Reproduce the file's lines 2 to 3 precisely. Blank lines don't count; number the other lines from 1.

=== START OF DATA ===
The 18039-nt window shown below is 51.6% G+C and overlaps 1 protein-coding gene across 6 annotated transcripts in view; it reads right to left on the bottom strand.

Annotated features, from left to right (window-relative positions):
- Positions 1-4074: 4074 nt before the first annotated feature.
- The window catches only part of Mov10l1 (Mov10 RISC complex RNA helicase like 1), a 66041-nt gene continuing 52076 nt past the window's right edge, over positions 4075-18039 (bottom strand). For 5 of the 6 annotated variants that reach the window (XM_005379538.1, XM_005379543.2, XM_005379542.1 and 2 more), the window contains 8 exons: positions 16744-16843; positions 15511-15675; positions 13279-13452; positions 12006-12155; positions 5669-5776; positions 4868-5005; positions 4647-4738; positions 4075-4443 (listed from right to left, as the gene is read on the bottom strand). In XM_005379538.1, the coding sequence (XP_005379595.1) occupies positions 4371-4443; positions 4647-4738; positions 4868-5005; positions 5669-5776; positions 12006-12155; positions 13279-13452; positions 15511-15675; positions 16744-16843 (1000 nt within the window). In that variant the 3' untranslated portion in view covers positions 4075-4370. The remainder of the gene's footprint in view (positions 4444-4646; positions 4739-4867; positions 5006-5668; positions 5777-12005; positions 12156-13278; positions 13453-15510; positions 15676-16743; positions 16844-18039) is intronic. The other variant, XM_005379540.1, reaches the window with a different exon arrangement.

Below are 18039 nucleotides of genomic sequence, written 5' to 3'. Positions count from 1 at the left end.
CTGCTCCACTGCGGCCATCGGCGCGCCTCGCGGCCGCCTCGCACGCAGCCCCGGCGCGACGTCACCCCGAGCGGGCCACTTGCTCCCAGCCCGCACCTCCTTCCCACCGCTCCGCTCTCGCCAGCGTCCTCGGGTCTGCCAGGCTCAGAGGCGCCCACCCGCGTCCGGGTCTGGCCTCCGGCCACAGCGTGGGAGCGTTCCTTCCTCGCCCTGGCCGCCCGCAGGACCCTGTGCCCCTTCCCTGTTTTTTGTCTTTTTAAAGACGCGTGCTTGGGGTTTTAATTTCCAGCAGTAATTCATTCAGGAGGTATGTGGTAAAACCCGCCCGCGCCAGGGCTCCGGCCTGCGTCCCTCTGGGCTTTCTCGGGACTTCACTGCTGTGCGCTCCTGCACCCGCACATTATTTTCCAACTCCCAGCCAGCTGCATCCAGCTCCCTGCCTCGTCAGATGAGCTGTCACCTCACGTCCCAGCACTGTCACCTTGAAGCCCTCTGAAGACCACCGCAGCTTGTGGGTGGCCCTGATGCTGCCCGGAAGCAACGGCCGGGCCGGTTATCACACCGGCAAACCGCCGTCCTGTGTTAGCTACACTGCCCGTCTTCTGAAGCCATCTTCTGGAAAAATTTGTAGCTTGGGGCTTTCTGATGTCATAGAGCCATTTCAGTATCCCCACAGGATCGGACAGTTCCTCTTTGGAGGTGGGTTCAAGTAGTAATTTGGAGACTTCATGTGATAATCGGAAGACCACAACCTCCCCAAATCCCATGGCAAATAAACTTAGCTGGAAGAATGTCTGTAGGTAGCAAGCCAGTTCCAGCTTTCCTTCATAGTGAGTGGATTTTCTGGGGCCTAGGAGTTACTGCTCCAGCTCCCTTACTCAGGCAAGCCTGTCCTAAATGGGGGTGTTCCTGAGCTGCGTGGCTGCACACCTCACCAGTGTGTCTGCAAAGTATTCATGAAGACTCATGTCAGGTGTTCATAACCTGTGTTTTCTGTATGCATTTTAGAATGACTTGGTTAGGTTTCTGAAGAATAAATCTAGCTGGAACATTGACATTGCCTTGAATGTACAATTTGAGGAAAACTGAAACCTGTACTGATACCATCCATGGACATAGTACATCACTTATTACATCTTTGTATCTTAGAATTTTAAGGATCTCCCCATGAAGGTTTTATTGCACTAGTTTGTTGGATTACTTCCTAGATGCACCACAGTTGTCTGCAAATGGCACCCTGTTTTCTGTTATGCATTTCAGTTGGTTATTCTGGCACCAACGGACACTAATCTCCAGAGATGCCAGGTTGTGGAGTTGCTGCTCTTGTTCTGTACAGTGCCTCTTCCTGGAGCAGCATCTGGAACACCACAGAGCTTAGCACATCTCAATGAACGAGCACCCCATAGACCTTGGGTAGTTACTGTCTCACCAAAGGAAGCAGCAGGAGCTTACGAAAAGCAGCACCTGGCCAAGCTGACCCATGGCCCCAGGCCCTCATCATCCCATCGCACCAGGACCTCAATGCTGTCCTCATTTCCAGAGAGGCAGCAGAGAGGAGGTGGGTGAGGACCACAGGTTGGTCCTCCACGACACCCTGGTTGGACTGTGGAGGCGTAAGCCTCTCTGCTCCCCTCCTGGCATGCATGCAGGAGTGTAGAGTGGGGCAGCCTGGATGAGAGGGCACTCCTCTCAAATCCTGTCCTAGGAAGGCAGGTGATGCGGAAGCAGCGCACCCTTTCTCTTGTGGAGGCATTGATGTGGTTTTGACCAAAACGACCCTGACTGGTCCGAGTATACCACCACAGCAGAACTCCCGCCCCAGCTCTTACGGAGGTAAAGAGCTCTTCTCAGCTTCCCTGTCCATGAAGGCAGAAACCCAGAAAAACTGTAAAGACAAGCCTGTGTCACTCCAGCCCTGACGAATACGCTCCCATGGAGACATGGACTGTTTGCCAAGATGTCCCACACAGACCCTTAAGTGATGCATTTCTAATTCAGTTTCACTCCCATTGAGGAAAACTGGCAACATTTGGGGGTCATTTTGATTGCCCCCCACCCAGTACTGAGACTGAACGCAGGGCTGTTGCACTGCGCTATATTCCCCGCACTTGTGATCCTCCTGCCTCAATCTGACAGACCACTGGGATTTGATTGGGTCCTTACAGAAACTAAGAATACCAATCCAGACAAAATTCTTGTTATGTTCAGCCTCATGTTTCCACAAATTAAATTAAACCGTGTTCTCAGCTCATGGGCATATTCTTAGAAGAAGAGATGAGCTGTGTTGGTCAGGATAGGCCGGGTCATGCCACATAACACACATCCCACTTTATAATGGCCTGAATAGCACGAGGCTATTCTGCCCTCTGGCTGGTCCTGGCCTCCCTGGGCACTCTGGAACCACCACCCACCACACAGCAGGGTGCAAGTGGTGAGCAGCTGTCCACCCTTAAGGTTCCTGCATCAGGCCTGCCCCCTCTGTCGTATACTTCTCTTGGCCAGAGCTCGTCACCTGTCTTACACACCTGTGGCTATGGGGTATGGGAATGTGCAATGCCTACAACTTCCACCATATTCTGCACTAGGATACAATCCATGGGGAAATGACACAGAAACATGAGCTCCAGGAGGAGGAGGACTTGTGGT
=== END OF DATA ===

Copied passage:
Annotated features, from left to right (window-relative positions):
- Positions 1-4074: 4074 nt before the first annotated feature.